Junk food ads

An analysis of 72 hours of children’s television programming found that junk-food marketing has not decreased since 2012, the last time researchers at the nonprofit Center for Science in the Public Interest (CSPI) scanned the airwaves for junk-food ads on kids’ TV. Virtually all the food and beverage advertisements captured during CSPI’s analysis of 2018 programming were for unhealthy products, as defined by nutrition standards developed by a federal interagency task force. The lack of progress comes despite the implementation in 2013 of uniform nutrition standards by an industry self-regulatory group. (CSPI)

 

Wastewater, salmon & orcas

The King County Council has committed nearly $400,000 to better understand how discharges from its wastewater plants affect juvenile salmon and the Southern Resident Killer Whales (orcas) that feed on them. Researchers will explore how effluent from King County’s three largest plants and nearby waters affect orca prey species and orca exposure. They will look for contaminants of emerging concern—like pharmaceuticals and personal care products—as well as enduring industrial chemicals, like PCBs. (Crosscut.com)

 

New NOSB members

Five new members joined the National Organic Standards Board (NOSB) in January to begin five-year terms. Nathaniel Powell-Palm operates a 1,000-acre certified organic farm in Montana, Kimberly Huseman is a third-generation wheat farmer and cattlewoman and currently the director of Specialty Ingredients for Pilgrim’s, Gerard D’Amore is currently with Munger Farms and has previous experience with Dole Fresh and Chiquita Brands, Mindee Jeffery recently became the grocery manager of Eastside Food Co-op in Minnesota and previously was senior regional manager for the Independent Natural Food Retailers Association, and Wood Turner is senior vice president of sustainability for Agriculture Capital. The 15-member NOSB is a federal advisory board established under the Organic Foods Production Act of 1990. (USDA)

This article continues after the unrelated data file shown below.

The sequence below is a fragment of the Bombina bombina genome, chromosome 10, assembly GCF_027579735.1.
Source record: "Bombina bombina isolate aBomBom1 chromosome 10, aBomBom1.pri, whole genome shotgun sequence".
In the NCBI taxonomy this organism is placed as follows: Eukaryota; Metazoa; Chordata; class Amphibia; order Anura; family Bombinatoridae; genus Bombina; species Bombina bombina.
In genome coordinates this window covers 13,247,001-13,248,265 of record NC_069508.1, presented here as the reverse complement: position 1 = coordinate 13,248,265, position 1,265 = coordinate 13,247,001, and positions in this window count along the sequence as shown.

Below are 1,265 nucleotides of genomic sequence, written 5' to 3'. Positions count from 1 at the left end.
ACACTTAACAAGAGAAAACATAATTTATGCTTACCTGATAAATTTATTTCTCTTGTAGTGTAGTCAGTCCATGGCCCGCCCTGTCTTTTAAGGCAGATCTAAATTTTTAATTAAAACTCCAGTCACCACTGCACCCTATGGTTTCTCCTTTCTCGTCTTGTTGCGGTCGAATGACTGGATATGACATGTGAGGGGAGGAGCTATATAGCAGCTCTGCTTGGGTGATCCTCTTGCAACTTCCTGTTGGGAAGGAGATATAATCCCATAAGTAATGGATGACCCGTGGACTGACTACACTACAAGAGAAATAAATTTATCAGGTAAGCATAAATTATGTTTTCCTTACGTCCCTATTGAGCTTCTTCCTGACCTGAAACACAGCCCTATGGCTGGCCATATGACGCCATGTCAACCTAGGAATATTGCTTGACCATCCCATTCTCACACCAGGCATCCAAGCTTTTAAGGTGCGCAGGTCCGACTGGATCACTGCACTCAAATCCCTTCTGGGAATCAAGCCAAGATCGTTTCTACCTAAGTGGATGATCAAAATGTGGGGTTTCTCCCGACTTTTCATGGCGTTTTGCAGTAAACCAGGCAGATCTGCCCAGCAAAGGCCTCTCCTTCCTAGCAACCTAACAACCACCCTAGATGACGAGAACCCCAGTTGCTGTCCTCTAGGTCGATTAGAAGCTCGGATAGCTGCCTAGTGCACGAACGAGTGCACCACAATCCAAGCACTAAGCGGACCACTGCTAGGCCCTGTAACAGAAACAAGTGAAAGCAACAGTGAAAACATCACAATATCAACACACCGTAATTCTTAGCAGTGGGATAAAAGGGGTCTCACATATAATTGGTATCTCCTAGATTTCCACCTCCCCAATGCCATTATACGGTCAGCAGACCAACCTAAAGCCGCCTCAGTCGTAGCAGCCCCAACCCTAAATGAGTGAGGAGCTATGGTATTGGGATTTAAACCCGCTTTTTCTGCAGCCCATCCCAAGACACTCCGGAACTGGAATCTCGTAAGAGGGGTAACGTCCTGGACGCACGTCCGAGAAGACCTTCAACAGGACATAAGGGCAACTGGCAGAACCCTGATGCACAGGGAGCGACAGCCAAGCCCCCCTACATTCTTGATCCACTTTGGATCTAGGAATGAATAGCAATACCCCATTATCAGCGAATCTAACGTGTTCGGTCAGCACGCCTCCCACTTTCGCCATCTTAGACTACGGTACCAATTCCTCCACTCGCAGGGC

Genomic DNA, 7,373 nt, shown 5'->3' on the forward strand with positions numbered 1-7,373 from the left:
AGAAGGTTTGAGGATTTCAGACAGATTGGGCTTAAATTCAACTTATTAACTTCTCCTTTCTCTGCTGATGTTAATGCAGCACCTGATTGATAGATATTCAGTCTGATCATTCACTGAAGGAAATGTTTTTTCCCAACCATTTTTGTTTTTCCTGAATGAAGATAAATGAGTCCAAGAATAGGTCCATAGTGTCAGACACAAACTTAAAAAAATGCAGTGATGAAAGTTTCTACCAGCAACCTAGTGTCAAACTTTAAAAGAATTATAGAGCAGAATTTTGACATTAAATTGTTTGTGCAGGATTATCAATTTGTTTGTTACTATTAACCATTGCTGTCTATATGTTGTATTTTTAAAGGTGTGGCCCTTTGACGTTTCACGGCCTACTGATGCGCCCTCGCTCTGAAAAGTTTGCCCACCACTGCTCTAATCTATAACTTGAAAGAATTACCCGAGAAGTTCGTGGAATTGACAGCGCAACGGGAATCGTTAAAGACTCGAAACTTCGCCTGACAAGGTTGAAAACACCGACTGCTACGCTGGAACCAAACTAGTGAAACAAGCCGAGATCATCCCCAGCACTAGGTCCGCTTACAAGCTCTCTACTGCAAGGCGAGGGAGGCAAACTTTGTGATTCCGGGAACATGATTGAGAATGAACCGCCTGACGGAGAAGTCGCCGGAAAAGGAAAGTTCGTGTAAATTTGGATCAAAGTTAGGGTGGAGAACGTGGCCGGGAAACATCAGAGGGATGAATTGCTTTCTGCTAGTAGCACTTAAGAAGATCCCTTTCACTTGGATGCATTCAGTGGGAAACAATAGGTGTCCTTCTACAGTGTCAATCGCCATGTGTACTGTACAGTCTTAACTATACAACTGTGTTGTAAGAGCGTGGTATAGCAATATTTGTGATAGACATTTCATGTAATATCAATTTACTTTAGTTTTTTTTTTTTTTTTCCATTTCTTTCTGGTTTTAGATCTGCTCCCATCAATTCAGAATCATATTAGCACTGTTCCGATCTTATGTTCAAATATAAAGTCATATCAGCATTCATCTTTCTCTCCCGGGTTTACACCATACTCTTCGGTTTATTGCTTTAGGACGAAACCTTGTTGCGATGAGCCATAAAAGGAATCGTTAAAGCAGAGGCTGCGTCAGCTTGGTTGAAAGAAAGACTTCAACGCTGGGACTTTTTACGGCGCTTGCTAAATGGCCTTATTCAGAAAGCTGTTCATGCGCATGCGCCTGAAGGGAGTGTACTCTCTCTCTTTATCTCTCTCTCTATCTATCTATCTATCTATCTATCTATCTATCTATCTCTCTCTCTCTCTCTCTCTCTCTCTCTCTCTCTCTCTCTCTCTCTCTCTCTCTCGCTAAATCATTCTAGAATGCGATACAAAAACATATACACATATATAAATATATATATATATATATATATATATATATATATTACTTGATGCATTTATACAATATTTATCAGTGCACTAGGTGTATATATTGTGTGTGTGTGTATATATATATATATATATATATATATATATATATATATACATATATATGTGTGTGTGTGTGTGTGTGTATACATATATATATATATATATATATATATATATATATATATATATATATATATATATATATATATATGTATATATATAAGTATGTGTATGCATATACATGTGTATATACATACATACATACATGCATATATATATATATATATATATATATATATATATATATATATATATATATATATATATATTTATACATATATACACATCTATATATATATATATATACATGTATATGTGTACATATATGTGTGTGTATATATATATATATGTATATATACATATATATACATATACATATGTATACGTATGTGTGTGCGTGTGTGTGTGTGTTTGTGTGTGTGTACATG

Family farm bankruptcies

The number of family farms seeking bankruptcy protection grew 24% over the last year, according to an American Farm Bureau Federation analysis of recent federal court data. The analysis found family farm bankruptcies are rising fastest in the Northwest, where 33 farms filed for Chapter 12 protection over the time period measured. Most of the farms were in Idaho and Montana, but the figure includes Oregon apple farmers struck by tariffs in their major export markets. (Oregon Public Broadcasting)

 

Climate change poll

Americans remain shaky on the details of climate science even as they have grown increasingly concerned about human activity warming the Earth, according to a national poll by The Washington Post and the Kaiser Family Foundation (KFF) that probed the public’s understanding of climate change. For example, 43% of adults and 57% of teens cited “plastic bottles and bags” as a “major” contributor to climate change, which is incorrect. A rising sense of alarm is one of the poll’s most dramatic findings: In just five years, the percentage of people calling climate change a “crisis” has jumped from 23% to 38%. (The Washington Post)

 

Water privatization